Abstract

Summary:De novo assembly tools play a main role in reconstructing genomes from next-generation sequencing (NGS) data and usually yield a number of contigs. Using paired-read sequencing data it is possible to assess the order, distance and orientation of contigs and combine them into so-called scaffolds. Although the latter process is a crucial step in finishing genomes, scaffolding algorithms are often built-in functions in de novo assembly tools and cannot be independently controlled. We here present a new tool, called SSPACE, which is a stand-alone scaffolder of pre-assembled contigs using paired-read data. Main features are: a short runtime, multiple library input of paired-end and/or mate pair datasets and possible contig extension with unmapped sequence reads. SSPACE shows promising results on both prokaryote and eukaryote genomic testsets where the amount of initial contigs was reduced by at least 75%.

Availability:www.baseclear.com/bioinformatics-tools/.

Contact:walter.pirovano@baseclear.com

Supplementary information:Supplementary data are available at Bioinformatics online.

1 INTRODUCTION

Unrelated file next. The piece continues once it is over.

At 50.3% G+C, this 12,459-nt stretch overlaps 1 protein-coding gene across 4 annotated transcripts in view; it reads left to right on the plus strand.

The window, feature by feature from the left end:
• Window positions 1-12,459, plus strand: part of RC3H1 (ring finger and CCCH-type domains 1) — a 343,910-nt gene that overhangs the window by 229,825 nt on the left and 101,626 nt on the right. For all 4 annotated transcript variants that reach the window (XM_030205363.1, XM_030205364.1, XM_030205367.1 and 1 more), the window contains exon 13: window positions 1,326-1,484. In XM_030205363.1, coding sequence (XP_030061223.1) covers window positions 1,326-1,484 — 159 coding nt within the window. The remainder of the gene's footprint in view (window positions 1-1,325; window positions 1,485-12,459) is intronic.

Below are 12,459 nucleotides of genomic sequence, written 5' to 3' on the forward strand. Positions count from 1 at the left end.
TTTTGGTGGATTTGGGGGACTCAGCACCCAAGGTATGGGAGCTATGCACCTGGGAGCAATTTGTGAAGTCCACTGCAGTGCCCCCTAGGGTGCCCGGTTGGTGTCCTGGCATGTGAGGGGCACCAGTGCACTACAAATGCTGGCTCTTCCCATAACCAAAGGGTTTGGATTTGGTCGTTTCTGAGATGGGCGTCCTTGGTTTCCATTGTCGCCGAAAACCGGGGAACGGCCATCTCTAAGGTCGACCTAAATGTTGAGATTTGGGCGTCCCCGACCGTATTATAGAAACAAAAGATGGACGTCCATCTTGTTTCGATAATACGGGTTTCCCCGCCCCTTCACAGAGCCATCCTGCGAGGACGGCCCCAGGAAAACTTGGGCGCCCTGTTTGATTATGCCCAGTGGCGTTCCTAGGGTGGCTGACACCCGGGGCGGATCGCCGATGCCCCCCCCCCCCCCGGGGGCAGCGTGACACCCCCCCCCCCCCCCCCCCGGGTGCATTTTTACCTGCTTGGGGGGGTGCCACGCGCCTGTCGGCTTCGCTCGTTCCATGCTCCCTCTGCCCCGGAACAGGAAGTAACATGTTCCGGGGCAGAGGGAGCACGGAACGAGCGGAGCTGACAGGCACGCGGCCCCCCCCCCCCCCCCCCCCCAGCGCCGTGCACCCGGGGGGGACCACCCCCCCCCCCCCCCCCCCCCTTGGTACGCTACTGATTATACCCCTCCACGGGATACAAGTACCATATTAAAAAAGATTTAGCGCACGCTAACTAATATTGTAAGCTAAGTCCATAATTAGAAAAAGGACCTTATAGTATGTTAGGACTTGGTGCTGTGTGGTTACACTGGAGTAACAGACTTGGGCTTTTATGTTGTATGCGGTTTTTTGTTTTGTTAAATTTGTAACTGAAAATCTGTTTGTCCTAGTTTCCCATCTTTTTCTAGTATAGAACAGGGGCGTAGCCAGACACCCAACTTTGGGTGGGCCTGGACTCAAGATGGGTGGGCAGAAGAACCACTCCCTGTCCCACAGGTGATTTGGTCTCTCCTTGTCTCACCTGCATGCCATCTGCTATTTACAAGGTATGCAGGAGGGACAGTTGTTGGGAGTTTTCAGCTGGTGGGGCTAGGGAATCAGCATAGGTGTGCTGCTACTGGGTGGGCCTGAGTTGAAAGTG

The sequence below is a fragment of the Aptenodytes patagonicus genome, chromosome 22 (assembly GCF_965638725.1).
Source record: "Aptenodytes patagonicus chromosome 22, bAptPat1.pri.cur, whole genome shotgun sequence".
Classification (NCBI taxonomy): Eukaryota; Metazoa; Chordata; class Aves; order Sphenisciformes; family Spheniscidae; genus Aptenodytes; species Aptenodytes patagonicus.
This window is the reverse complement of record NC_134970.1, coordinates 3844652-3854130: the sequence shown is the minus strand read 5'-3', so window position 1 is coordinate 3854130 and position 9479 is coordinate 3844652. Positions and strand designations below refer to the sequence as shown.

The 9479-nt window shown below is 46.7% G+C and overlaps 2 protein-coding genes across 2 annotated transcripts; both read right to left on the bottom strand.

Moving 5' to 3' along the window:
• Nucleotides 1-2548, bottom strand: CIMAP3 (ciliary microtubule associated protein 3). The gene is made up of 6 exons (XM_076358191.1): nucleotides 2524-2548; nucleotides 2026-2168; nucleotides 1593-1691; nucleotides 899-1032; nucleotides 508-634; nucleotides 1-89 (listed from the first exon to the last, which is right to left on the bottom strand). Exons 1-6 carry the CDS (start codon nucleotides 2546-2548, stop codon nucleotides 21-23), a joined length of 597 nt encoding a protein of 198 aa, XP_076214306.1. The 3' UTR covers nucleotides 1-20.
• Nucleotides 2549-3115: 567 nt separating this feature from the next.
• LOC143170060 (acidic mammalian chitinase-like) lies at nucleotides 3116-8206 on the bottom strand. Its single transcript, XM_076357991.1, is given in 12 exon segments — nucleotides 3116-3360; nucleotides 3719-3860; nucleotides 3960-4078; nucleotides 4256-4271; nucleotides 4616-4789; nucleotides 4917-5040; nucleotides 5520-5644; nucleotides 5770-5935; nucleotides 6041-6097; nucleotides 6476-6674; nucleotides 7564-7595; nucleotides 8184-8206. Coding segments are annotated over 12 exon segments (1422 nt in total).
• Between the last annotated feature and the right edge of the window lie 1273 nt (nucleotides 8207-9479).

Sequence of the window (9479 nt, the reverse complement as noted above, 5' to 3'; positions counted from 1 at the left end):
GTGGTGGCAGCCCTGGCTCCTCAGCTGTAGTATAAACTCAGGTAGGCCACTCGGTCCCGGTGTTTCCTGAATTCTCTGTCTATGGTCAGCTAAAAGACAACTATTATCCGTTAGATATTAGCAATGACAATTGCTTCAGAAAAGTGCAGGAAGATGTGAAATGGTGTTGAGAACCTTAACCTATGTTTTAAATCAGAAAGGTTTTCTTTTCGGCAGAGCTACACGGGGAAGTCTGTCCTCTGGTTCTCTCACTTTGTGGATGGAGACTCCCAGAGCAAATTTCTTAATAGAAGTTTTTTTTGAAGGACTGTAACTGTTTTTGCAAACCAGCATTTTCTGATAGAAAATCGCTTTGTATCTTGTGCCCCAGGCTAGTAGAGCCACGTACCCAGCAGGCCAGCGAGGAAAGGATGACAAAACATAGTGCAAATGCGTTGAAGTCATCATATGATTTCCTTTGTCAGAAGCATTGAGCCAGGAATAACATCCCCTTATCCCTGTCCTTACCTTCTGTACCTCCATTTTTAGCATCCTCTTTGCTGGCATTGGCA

The determination of the complete genomic sequence of a new species, also called de novo sequencing, is an important next-generation sequencing (NGS) application. The task is to puzzle back millions of short sequence reads into a limited set of contiguous sequences (contigs), although in practice the total number can be rather high. This can partly be attributed to the presence of repetitive elements on the genome. Paired-read sequencing technology may help to reduce the amount of contigs as the known intermediate distance between read pairs can be used to place contigs in their likely order and orientation. The length of the resulting scaffolds (or supercontigs) also reflects the estimated distance between the initial contigs. Illumina for instance supports two types of paired-read libraries: short-insert paired-end and long-insert mate pairs. The combination of these two types of data provides an ideal input for the scaffolding process, as it can potentially resolve repetitive structures of various sizes. Nonetheless, the majority of assembly tools provide a scaffolding option only as a built-in function which cannot be independently controlled, among which SSAKE (Warren et al., 2007), Abyss (Simpson et al., 2009) and SOAP (Li et al., 2010). To date only a few programs are able to scaffold pre-assembled contig sequences. A commonly used tool is Bambus (Pop et al., 2004), although it was not designed for the current generation of sequencing technologies.